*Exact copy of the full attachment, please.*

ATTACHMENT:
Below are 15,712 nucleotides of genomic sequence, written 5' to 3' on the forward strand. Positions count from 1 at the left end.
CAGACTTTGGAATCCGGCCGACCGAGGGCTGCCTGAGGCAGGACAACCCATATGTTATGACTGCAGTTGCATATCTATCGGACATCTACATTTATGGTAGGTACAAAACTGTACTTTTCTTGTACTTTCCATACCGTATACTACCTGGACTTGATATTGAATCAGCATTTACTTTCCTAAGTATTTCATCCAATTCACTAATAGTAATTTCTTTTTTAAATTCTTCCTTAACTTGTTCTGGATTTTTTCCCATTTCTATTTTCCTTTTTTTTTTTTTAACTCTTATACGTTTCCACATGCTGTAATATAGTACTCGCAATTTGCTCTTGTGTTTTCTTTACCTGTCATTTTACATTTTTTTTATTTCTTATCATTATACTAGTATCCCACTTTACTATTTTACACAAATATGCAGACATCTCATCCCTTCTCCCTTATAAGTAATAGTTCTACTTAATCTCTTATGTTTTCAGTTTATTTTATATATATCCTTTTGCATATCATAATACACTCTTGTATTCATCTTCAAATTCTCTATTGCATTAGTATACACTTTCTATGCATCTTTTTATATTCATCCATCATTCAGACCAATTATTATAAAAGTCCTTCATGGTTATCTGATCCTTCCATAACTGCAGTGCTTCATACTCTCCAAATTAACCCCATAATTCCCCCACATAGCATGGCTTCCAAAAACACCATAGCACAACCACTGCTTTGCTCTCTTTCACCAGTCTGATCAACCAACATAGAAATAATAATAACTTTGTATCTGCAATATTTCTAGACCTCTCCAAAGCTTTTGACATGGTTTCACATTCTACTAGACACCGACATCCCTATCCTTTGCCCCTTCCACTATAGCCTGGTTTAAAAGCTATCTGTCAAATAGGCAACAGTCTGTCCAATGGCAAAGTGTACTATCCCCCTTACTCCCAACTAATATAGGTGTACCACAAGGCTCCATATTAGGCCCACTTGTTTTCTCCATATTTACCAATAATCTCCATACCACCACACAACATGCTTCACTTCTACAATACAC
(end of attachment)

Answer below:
Below are 15,712 nucleotides of genomic sequence, written 5' to 3' on the forward strand. Positions count from 1 at the left end.
CAGACTTTGGAATCCGGCCGACCGAGGGCTGCCTGAGGCAGGACAACCCATATGTTATGACTGCAGTTGCATATCTATCGGACATCTACATTTATGGTAGGTACAAAACTGTACTTTTCTTGTACTTTCCATACCGTATACTACCTGGACTTGATATTGAATCAGCATTTACTTTCCTAAGTATTTCATCCAATTCACTAATAGTAATTTCTTTTTTAAATTCTTCCTTAACTTGTTCTGGATTTTTTCCCATTTCTATTTTCCTTTTTTTTTTTTTAACTCTTATACGTTTCCACATGCTGTAATATAGTACTCGCAATTTGCTCTTGTGTTTTCTTTACCTGTCATTTTACATTTTTTTTATTTCTTATCATTATACTAGTATCCCACTTTACTATTTTACACAAATATGCAGACATCTCATCCCTTCTCCCTTATAAGTAATAGTTCTACTTAATCTCTTATGTTTTCAGTTTATTTTATATATATCCTTTTGCATATCATAATACACTCTTGTATTCATCTTCAAATTCTCTATTGCATTAGTATACACTTTCTATGCATCTTTTTATATTCATCCATCATTCAGACCAATTATTATAAAAGTCCTTCATGGTTATCTGATCCTTCCATAACTGCAGTGCTTCATACTCTCCAAATTAACCCCATAATTCCCCCACATAGCATGGCTTCCAAAAACACCATAGCACAACCACTGCTTTGCTCTCTTTCACCAGTCTGATCAACCAACATAGAAATAATAATAACTTTGTATCTGCAATATTTCTAGACCTCTCCAAAGCTTTTGACATGGTTTCACATTCTACTAGACACCGACATCCCTATCCTTTGCCCCTTCCACTATAGCCTGGTTTAAAAGCTATCTGTCAAATAGGCAACAGTCTGTCCAATGGCAAAGTGTACTATCCCCCTTACTCCCAACTAATATAGGTGTACCACAAGGCTCCATATTAGGCCCACTTGTTTTCTCCATATTTACCAATAATCTCCATACCACCACACAACATGCTTCACTTCTACAATACAC